>> -W), but it's missing -C for clearing the history completely.
>
> Zsh has what I think is potentially a superior mechanism:  fc -p / fc
> -P to push and pop the history, respectively.
>
> fc -p creates a new empty history, resetting the counter
> fc -P discards the pushed history (if any) and restores the previous one
>
> So you can simulate bash's "history -c" by "fc -P;fc -p", with some
> appropriate extra arguments to manipulate history sizes and file
> locations.
>
> It should even work to do "fc -p" in your .zshrc file so that the
> "default" history is always empty and
> The initial read of the history file goes into a pushed history.

I would not call any of these concepts superior to the other. Different
people just prefer different things.

I've read about the push/pop feature, but I'm more the "throw away the
old stuff and start over" kind of guy. I'll never need to pop. :-)

Can you give me some advice about the "appropriate extra arguments" you
wrote about ? My goal is to really start over, having nothing left from
the previous history.

^ permalink raw reply	[flat|nested] 15+ messages in thread

* Re: Feature Request: fc -C to clear history and reset counter
  2020-05-19 22:58     ` Bart Schaefer
@ 2020-05-20  0:13       ` Markus Näher
  2020-05-20  0:23       ` Markus Näher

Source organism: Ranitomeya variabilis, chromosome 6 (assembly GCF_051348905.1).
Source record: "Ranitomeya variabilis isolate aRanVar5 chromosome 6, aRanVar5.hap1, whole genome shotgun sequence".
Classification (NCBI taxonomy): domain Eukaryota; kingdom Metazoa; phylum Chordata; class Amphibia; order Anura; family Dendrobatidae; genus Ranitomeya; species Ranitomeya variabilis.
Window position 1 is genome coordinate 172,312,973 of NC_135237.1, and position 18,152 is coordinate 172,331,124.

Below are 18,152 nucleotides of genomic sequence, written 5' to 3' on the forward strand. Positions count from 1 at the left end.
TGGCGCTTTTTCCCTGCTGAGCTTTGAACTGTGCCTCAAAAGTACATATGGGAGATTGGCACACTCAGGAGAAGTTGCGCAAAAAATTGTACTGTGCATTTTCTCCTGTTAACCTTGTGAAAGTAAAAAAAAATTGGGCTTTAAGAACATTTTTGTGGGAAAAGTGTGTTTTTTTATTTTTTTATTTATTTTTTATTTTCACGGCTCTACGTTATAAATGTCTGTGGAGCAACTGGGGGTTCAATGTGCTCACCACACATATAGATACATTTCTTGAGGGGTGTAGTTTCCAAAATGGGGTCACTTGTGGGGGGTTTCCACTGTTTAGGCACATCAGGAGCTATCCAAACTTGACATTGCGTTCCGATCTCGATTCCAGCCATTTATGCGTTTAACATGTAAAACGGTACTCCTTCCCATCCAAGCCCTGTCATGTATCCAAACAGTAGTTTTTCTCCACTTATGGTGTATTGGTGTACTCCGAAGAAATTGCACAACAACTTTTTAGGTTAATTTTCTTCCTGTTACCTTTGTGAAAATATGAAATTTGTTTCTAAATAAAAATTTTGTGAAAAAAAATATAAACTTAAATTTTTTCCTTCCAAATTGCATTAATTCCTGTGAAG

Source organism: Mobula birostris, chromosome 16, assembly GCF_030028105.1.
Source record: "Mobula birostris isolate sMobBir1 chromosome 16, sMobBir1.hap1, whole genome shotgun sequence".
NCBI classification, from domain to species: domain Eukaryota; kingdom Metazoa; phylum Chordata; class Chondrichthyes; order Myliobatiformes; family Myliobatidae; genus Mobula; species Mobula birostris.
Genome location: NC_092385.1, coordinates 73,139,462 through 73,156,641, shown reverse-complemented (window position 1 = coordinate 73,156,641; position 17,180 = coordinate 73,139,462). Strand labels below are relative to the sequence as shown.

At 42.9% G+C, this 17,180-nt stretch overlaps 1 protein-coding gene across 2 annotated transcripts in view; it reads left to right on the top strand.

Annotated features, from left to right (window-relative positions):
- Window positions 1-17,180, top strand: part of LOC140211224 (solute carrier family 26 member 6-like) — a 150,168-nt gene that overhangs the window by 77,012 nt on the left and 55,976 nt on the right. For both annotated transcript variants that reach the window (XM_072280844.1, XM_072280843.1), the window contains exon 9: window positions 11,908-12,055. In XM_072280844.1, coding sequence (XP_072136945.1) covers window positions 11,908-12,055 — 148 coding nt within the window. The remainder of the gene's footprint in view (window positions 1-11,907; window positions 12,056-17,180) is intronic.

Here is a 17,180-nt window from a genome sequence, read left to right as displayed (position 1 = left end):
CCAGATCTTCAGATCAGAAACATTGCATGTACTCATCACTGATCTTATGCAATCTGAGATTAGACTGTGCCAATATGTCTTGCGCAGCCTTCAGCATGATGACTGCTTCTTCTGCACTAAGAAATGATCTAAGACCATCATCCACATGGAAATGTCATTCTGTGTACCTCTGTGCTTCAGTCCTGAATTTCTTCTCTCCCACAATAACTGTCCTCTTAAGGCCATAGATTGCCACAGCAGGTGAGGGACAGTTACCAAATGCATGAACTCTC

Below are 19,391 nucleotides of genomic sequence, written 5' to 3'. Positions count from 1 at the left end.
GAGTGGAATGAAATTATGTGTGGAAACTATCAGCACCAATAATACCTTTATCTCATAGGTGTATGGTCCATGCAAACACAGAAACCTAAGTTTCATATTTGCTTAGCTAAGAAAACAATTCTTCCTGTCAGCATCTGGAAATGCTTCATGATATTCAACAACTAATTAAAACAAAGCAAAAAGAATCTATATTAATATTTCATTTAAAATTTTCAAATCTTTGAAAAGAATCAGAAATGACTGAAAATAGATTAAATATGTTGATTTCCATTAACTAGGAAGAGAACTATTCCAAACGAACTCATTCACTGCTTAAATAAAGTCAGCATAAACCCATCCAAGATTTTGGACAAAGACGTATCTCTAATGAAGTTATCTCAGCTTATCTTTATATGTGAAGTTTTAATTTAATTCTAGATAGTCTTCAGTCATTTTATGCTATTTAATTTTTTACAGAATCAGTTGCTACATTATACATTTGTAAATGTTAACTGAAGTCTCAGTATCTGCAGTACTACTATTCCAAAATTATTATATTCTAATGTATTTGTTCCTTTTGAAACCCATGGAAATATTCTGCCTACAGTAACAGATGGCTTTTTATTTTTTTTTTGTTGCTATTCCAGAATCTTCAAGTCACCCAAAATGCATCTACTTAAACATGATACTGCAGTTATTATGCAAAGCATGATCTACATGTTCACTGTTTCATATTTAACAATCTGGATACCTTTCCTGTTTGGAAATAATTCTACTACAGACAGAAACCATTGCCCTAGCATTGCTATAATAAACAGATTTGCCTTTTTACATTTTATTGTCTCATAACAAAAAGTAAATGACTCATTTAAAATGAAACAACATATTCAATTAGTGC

1 sibling, 0 replies; 15+ messages in thread
From: Markus Näher @ 2020-05-20  0:13 UTC (permalink / raw)
  To: zsh-workers

On 20.05.20 00:58, Bart Schaefer wrote:
> On Tue, May 19, 2020 at 1:22 PM Markus Näher <markus.naeher@gmx.net> wrote:
>>
>> I have a second use case for clearing the history. I only started my
>> request with the use case that's easier to explain.
>>
>> For bash, I wrote a function that allows me to edit the _whole_ history
>> (not only the last entry like fc), even reorder entries.
>>
>> I just cannot work without that. All of my working style is adapted to
>> having that option.
>
> There's no reason you can't do that in zsh, but you're going to have
> some potential issues.  I've written about this in a zsh-users thread
> within the last couple of months.
>
> Copy-pasting from that thread ...
>
> The only safe way to directly edit the history is to make sure no
> other zsh is running that might rewrite it, and then set SAVEHIST=0 in
> your current shell before doing anything else.  (You can also do this
> by "fc -p" before invoking the editor, now that I think of it.)
>